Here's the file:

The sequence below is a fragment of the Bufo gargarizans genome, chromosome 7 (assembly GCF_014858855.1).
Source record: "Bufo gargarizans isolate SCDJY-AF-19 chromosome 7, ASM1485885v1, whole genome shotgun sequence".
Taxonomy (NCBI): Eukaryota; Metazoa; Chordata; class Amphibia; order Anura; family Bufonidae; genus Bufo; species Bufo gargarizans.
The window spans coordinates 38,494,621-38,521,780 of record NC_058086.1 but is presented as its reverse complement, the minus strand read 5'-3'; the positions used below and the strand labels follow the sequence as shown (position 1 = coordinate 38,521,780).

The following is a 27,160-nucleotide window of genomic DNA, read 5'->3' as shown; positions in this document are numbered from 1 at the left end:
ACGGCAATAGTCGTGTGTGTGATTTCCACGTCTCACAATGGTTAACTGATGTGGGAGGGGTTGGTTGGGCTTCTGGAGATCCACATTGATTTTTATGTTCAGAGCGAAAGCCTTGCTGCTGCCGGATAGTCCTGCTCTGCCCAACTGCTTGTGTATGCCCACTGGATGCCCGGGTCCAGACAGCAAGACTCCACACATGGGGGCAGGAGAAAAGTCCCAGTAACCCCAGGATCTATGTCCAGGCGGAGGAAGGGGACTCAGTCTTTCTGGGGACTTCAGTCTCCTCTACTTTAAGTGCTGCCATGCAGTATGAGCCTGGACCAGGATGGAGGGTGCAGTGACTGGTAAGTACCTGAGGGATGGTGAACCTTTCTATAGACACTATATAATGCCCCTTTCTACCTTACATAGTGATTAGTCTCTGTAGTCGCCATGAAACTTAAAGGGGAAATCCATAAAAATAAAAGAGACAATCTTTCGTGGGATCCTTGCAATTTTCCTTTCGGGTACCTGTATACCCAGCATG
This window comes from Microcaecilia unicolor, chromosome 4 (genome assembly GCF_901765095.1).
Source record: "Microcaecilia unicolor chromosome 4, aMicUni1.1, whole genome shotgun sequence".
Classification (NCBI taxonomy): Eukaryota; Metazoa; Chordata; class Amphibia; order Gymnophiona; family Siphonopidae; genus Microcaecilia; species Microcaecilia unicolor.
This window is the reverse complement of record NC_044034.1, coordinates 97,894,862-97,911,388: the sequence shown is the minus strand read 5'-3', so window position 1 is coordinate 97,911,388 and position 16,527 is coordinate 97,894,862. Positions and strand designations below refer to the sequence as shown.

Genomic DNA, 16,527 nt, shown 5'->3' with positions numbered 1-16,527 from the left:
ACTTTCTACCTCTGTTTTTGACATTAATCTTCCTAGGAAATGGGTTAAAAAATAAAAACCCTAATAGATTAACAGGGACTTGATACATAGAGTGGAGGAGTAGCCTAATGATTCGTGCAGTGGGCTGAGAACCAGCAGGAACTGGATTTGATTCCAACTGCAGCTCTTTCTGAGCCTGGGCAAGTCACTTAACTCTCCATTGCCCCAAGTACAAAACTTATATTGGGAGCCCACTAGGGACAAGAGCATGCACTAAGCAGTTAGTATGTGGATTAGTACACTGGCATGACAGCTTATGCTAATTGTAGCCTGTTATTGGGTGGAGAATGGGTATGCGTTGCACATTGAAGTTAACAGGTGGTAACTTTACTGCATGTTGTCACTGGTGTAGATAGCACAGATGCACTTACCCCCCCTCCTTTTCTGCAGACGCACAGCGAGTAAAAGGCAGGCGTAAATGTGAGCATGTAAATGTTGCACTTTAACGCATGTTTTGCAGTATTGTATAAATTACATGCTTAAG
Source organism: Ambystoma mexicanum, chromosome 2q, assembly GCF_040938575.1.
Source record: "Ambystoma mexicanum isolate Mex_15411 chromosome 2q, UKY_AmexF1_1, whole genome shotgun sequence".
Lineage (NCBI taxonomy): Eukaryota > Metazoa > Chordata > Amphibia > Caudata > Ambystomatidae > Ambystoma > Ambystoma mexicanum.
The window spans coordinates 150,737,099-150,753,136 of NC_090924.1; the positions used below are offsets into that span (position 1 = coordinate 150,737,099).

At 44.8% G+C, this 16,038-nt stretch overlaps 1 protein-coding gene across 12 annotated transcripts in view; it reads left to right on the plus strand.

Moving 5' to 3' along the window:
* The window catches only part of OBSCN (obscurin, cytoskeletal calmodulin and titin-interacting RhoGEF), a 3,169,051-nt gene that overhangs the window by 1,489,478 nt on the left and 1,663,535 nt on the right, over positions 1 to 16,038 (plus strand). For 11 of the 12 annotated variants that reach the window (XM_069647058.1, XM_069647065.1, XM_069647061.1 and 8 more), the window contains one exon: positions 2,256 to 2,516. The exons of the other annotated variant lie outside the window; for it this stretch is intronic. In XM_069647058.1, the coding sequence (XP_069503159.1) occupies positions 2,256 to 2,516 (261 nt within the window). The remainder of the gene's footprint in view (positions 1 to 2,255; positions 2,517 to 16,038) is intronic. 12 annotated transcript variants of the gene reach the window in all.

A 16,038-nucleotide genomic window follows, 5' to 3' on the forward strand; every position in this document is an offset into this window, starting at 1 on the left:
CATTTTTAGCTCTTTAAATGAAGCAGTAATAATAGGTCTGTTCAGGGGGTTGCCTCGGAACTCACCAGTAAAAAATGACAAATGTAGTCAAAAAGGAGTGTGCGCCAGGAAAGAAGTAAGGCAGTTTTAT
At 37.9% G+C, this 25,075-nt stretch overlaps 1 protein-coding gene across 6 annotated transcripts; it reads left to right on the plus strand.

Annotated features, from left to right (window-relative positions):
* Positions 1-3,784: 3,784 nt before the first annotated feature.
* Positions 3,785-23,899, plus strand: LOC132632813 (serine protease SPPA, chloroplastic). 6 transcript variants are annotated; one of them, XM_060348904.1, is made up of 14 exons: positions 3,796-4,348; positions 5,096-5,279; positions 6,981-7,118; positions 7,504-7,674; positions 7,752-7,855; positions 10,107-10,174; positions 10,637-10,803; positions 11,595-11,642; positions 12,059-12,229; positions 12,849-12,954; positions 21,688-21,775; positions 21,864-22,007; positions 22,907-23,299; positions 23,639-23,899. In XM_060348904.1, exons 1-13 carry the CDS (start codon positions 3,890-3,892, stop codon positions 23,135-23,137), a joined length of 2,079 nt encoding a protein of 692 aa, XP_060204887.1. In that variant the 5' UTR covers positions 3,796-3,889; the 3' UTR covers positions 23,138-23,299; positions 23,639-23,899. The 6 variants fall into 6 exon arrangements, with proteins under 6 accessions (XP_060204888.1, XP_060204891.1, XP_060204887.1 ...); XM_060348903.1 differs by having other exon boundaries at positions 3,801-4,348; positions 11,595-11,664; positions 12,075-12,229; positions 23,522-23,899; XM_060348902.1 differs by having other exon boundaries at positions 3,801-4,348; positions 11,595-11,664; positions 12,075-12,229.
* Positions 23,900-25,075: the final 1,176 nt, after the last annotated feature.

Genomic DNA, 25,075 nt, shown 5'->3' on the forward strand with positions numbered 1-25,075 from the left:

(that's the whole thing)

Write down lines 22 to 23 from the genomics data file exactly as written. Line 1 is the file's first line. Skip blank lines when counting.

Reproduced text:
At 37.9% G+C, this 25,075-nt stretch overlaps 1 protein-coding gene across 6 annotated transcripts; it reads left to right on the plus strand.

Annotated features, from left to right (window-relative positions):